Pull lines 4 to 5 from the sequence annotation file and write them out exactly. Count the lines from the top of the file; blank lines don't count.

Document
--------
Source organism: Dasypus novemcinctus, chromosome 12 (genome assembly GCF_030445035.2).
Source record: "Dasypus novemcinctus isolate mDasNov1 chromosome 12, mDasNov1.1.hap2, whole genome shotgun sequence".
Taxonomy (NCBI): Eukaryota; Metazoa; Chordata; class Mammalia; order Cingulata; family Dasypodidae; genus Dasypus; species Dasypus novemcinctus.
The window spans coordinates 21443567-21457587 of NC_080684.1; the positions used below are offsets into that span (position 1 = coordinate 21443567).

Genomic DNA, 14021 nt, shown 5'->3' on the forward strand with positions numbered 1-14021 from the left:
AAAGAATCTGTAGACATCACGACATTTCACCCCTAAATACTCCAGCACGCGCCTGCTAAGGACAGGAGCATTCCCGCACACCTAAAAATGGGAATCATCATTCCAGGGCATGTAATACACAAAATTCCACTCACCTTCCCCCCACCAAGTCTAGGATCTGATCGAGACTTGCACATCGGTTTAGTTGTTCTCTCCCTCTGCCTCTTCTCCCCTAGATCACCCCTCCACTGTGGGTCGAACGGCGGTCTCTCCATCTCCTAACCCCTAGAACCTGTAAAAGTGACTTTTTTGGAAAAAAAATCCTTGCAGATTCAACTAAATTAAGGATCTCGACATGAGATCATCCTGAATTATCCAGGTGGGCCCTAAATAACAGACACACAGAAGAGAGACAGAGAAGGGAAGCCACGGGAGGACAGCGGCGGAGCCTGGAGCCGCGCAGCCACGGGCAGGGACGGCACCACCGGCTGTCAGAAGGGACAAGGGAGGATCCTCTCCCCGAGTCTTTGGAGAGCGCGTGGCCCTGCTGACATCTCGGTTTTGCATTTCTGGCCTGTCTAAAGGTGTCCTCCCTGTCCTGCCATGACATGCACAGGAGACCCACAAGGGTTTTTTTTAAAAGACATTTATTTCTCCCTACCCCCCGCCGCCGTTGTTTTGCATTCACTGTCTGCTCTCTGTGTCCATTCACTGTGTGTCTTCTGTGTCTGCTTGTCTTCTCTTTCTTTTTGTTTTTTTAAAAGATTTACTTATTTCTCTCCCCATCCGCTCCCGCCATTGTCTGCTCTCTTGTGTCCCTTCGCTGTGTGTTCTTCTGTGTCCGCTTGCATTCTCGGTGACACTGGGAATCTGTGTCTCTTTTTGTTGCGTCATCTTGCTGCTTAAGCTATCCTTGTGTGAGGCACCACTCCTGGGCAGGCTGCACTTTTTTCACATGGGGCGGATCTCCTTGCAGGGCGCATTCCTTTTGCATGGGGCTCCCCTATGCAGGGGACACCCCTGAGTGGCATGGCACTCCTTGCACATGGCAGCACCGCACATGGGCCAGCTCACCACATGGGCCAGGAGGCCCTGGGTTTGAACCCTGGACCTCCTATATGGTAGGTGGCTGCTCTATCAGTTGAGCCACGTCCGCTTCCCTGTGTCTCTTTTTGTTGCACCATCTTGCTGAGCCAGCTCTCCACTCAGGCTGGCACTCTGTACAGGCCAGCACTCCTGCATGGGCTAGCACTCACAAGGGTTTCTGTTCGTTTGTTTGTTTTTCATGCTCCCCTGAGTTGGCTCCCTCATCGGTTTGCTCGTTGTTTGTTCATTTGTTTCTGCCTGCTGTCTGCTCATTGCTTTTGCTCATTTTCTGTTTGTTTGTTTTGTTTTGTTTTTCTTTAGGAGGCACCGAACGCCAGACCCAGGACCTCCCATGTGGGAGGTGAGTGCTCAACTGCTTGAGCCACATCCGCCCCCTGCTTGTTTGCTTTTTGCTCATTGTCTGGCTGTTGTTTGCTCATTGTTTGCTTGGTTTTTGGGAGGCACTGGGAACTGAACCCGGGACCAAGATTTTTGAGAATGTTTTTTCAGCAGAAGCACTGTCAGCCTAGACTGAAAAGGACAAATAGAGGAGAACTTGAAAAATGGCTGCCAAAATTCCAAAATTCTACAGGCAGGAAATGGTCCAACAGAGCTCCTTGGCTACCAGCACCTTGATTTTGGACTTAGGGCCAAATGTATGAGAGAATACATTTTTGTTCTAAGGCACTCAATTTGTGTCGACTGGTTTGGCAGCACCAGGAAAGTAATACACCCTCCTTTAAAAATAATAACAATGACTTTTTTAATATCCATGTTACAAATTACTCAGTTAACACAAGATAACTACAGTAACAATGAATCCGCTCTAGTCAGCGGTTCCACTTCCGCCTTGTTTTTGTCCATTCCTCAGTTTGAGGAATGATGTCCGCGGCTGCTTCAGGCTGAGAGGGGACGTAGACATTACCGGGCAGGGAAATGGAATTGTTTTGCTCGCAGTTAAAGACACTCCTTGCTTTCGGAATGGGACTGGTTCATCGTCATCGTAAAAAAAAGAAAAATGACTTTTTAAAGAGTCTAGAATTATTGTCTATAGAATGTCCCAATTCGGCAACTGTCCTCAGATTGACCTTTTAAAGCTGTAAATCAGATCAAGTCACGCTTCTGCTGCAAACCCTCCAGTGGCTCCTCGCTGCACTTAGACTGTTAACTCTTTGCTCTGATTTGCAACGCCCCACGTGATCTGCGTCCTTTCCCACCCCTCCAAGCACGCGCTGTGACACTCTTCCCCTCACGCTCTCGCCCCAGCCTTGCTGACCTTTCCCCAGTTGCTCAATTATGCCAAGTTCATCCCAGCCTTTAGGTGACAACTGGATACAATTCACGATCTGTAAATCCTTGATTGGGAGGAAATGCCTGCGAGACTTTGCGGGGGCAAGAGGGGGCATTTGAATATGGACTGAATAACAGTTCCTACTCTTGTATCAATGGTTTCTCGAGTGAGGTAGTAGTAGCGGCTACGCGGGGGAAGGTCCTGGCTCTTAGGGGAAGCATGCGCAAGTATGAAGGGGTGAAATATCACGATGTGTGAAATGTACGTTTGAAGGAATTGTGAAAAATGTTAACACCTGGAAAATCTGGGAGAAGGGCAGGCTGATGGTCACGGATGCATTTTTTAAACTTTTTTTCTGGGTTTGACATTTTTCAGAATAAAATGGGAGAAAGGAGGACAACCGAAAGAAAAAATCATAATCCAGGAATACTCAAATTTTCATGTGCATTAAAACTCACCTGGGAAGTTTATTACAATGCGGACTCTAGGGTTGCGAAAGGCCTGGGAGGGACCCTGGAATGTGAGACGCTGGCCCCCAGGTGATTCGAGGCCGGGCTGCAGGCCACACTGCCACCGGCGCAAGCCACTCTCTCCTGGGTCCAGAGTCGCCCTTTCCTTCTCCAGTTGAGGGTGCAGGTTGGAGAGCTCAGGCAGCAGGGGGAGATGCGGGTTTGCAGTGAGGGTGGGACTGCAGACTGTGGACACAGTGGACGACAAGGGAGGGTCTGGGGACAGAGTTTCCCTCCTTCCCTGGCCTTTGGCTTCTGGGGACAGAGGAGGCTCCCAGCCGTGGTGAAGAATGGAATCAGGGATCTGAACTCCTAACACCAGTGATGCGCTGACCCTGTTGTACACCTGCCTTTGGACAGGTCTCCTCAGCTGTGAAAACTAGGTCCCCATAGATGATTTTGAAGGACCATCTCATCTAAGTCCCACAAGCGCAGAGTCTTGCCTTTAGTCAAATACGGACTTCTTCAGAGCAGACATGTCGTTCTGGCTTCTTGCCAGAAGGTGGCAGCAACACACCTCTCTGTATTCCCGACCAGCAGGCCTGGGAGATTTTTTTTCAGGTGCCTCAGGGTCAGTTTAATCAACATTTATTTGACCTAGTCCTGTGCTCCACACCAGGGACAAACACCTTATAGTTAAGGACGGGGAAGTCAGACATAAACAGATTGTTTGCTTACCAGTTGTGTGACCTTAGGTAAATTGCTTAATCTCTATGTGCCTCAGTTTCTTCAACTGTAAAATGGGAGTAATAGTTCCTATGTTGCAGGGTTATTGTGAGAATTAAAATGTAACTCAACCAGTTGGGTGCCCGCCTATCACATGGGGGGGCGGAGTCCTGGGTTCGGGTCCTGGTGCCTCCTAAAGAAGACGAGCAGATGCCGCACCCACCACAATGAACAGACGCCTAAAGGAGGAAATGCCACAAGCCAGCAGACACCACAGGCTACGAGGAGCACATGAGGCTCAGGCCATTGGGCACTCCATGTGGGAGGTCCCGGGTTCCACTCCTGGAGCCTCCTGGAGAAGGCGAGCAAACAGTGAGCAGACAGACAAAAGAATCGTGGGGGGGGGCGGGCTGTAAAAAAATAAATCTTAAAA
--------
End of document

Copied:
The window spans coordinates 21443567-21457587 of NC_080684.1; the positions used below are offsets into that span (position 1 = coordinate 21443567).

Genomic DNA, 14021 nt, shown 5'->3' on the forward strand with positions numbered 1-14021 from the left: